McCain has committed to supporting small businesses by finding cheaper fuel sources, tackling healthcare and reform taxes codes in which he will keep the top tax rate at 35 percent, maintain the 15 percent rates on dividends and capital gains, and phase-out the Alternative Minimum Tax, according to his Web site. McCain will also support opening new markets by “encouraging the growth of even more jobs in this sector through more free trade agreements which give American firms more access to sell our goods and services abroad.”

Grady is confident that McCain, who is more likely to push for drilling offshore, has more answers when it comes to the problems that staggering increases in fuel costs have caused. For example, the cost of gas has impacted company representatives, who used to buy gas for about $100 a week but now buy gas for about $175 a week.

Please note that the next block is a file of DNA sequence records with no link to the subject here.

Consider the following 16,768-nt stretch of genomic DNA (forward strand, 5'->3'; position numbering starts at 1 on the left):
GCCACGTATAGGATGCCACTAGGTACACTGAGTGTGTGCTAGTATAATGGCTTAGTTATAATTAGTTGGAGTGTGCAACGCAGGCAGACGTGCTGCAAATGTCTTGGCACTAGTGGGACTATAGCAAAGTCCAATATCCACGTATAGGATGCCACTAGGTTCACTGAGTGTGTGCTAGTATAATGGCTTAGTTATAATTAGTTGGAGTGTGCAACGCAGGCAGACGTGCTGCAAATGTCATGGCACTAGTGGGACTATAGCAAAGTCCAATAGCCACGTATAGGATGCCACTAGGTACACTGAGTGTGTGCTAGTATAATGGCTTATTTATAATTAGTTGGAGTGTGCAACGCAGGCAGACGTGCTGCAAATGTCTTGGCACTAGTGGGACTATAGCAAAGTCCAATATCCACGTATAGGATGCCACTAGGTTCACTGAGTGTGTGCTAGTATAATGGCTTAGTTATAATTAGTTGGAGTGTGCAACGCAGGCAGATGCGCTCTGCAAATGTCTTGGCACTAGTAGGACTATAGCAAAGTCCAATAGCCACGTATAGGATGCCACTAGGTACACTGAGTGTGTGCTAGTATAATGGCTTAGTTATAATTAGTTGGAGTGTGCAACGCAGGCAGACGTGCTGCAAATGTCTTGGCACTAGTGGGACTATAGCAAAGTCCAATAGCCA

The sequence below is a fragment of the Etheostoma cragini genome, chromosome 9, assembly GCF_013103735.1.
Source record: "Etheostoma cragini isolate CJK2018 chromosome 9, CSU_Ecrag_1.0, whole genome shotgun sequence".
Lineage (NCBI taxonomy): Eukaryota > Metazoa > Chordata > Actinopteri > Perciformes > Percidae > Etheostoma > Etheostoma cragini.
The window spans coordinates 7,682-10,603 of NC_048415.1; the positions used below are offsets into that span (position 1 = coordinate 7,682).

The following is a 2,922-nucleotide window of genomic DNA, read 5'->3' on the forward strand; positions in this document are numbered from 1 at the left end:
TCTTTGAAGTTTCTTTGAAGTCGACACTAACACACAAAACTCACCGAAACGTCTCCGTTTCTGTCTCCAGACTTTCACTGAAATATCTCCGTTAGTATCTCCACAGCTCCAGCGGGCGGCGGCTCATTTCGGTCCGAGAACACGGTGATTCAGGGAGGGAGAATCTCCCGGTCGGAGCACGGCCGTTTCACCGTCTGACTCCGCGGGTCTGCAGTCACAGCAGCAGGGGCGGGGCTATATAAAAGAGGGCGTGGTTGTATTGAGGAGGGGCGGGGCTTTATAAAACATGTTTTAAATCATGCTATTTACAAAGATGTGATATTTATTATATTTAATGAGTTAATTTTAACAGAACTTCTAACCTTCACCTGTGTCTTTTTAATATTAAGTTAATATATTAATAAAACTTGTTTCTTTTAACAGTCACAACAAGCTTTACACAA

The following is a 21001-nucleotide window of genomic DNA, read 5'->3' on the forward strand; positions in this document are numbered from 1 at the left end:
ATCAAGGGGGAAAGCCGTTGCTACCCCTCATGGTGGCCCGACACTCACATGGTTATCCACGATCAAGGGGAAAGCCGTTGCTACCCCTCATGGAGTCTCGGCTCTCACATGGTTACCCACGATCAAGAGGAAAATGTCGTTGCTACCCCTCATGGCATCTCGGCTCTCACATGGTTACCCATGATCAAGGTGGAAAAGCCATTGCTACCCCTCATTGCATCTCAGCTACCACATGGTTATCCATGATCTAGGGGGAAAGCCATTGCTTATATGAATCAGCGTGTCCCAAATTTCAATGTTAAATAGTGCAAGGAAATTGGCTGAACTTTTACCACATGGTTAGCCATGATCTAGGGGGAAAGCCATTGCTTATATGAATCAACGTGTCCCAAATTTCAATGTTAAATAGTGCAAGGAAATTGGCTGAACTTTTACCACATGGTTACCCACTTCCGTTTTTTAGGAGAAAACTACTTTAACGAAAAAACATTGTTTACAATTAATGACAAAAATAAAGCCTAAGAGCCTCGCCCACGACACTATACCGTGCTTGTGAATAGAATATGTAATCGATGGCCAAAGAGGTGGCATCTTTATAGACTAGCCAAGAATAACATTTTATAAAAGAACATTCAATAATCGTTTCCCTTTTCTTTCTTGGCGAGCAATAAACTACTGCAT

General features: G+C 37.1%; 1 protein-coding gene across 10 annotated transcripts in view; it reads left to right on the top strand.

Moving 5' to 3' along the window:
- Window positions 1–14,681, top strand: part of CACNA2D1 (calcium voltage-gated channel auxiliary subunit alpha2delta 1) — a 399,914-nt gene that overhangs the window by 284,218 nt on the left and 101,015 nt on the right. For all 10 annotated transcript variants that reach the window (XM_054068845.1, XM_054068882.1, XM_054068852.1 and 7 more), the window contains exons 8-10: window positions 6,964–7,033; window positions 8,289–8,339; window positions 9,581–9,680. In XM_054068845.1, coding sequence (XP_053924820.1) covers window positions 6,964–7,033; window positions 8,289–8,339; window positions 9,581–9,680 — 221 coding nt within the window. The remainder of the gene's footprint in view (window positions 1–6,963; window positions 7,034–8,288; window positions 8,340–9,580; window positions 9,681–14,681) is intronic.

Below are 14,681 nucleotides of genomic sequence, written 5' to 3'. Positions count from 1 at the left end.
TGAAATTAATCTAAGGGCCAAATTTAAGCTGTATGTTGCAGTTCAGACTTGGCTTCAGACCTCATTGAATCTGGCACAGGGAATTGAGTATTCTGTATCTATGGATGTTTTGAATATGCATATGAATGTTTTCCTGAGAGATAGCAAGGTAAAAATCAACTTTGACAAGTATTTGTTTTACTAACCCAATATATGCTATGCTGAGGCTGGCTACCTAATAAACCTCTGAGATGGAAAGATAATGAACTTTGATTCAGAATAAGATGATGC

“They are not making as many trips to see their customers. They are not getting out, they are not prospecting...they are not willing to go out and spend a substantial amount of money on gas,” Grady said. “The freight has gotten ridiculous. Everyone is barking that chemicals have gone up. I get price increases, it seems like, two or three times a day. It’s really gotten out of hand.”

McCain’s energy platform begins with an expansion of domestic oil and natural gas exploration and production. He also believes in a clean car effort that involves giving a $5,000 tax credit to those that purchase a zero carbon car. McCain is also high on investing in alternative clean fuel sources such as clean coal technologies, and encouraging the use of wind, solar, nuclear and hydro power.